I Miss The Bells

When I woke, because it is Sunday, I thought about religion as I saw it as a child. Our Church of England did a lot for the young. It had a full gamut of Scouting with a band, girl guide troops, and there were lectures every Wednesday evening for the young with a religious content, and we pretty well believed what we were told. It stopped when I discovered the rector did not practise what he preached. See The Religious Round’ which describes this instance. We enjoyed one other thing, the Church had a full peal of bells which rang out every Sunday calling the parish to prayer. Those bells had the most beautiful sound and have stayed with me for the rest of my life.

I have a strong visual imagination, and see things in the round, like looking at an oil painting. In those early days I was highly religious, went to Sunday school and church, where our rector and all the other instructors were very insistent on Heaven, and hell. I imagined heaven as it was depicted in oil paintings with everyone dressed in a white flowing gowns sitting about. My problem was that I had been told this went on from the dawn of time, that Peter stood at the gate and checked your passport, and there was some deadline determining entry, but I failed to see how all these burgeoning generations could be accommodated, and why we were not told the limiting factors that denied our entry. I also believe that subconsciously I felt it was unfair for all the other religions to be debarred.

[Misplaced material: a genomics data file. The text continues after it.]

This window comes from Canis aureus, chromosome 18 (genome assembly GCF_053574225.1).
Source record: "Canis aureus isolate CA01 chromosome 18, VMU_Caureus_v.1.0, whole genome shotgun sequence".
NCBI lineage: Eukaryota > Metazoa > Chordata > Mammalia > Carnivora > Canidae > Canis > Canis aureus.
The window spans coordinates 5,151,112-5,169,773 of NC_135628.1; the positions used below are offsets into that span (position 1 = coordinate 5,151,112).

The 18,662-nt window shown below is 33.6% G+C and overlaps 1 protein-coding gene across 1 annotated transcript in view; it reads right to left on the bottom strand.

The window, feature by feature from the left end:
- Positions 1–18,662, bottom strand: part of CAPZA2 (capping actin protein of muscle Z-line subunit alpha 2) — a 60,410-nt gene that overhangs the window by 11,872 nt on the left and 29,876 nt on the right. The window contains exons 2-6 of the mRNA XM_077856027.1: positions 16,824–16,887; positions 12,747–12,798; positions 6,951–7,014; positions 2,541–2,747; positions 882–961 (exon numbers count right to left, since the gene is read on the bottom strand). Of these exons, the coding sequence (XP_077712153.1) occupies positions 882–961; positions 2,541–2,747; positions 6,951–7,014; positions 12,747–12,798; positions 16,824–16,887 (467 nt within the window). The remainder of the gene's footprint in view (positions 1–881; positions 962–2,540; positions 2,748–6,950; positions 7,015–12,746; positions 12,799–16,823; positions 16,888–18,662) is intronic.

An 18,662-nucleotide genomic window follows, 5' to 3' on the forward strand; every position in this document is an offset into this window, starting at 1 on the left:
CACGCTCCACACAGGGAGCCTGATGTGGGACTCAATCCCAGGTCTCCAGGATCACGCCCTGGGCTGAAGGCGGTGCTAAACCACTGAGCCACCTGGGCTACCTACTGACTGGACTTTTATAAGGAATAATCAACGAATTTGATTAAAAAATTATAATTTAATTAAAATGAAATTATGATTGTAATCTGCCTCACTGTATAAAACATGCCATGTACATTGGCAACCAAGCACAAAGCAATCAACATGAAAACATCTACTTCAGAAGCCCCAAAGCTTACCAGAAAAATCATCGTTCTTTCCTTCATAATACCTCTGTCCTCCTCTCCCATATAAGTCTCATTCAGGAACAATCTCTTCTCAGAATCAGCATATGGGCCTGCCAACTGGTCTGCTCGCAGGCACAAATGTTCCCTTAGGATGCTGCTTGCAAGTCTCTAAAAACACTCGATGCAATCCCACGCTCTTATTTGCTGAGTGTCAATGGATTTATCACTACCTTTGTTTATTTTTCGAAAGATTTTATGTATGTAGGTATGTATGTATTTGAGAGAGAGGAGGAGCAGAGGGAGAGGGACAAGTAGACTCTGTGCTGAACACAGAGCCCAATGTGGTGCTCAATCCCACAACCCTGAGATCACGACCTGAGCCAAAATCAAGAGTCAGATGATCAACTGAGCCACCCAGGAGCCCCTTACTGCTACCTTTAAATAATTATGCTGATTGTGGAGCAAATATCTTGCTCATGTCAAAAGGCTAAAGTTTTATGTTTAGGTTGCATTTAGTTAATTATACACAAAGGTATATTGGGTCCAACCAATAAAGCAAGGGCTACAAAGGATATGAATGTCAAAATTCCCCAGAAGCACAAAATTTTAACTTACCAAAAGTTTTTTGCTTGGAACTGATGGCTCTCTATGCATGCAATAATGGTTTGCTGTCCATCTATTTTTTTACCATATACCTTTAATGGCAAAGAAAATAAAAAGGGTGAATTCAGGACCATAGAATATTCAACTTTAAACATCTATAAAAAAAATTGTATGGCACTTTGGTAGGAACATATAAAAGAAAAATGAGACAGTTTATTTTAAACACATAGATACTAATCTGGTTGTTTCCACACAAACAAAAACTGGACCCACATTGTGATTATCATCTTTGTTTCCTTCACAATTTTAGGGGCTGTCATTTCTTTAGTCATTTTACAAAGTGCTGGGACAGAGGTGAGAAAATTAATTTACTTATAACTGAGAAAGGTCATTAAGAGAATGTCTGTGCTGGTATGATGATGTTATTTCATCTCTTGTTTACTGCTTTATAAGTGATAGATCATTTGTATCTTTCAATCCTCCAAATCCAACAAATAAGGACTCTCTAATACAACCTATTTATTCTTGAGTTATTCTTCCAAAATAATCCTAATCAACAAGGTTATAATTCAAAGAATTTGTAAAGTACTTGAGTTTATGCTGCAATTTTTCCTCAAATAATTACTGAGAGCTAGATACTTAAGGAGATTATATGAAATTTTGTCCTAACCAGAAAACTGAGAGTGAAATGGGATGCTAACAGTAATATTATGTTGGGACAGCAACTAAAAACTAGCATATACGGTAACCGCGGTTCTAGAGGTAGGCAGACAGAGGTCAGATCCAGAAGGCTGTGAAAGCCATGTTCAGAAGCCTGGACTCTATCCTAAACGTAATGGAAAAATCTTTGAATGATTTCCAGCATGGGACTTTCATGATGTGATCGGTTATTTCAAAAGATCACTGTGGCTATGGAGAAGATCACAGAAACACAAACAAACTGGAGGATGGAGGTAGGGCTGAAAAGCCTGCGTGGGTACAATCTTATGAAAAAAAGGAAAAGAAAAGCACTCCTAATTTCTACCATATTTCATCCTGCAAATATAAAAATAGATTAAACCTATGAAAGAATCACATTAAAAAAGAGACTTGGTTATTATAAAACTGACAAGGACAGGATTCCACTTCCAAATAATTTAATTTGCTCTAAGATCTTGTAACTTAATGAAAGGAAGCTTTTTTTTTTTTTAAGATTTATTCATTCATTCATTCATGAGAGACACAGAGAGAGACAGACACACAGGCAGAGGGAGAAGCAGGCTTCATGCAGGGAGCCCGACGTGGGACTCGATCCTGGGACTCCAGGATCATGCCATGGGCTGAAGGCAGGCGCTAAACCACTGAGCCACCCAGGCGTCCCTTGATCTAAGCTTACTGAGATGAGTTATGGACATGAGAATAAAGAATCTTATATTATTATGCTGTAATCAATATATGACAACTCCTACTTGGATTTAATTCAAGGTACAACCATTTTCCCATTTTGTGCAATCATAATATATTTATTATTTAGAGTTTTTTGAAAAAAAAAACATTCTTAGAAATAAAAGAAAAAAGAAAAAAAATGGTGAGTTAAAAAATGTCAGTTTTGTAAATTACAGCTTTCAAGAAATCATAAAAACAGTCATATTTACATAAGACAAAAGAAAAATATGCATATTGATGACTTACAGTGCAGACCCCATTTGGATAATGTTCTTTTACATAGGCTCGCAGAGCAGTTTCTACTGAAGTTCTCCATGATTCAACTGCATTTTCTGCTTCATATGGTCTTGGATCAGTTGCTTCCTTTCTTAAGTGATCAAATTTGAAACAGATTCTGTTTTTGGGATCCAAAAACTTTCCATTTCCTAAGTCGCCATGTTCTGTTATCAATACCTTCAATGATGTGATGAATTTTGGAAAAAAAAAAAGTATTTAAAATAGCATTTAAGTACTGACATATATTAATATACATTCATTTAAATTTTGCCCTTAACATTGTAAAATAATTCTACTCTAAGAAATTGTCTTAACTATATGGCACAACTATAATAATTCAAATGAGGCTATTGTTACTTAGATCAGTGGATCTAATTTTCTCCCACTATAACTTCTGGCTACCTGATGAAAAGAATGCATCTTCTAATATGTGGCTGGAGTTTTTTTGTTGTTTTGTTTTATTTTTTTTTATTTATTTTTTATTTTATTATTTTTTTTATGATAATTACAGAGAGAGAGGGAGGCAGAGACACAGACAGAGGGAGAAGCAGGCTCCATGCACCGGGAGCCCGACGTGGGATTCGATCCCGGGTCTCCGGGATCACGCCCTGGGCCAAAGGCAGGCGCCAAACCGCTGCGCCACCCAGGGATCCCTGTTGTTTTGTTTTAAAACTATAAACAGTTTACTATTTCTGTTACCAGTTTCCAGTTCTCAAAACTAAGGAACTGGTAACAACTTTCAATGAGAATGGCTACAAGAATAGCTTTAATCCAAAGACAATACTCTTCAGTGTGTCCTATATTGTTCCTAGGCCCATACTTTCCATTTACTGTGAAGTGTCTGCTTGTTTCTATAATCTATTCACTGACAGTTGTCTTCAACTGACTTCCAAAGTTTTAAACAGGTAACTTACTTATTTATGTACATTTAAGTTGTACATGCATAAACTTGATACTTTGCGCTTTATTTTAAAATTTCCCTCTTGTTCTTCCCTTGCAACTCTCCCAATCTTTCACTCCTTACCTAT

Those were times when people didn’t question anything that they were told, by people whose standing and education gave them the authority. It is only when you become adult and well read that you begin to question the damage that has been done in the name of religion, to all those indigenous tribes and nations, many of which are now misusing their religions as a political excuse for material gain. Perforce, people today are ever more questioning. Religion is a very personal philosophy upon which many people depend on for various reasons, and especially in later life. The basic tenets of religion are sound policies for communal living, I feel it’s just a pity that at this time, when we are so materialistic, and to some extent irreligious, that there is not a viable alternative that will catch the imagination, uphold these values, and have sufficient influence to deter, in a way that religion once had.

I miss the sound of those bells, all those things that religion stood for and have been set aside because they don’t stand up to critical examination. The problem is that the human psyche, whether it is aware of it or not, does not want existentialism, but some power, of an unworldly nature, to answer the imponderable questions, and while religion in all its forms is adequate for the many, those who seem to have power and influence, may give token service to religion, but in fact are really materialistic with their own agenda, that often bodes ill.

Categorized as General

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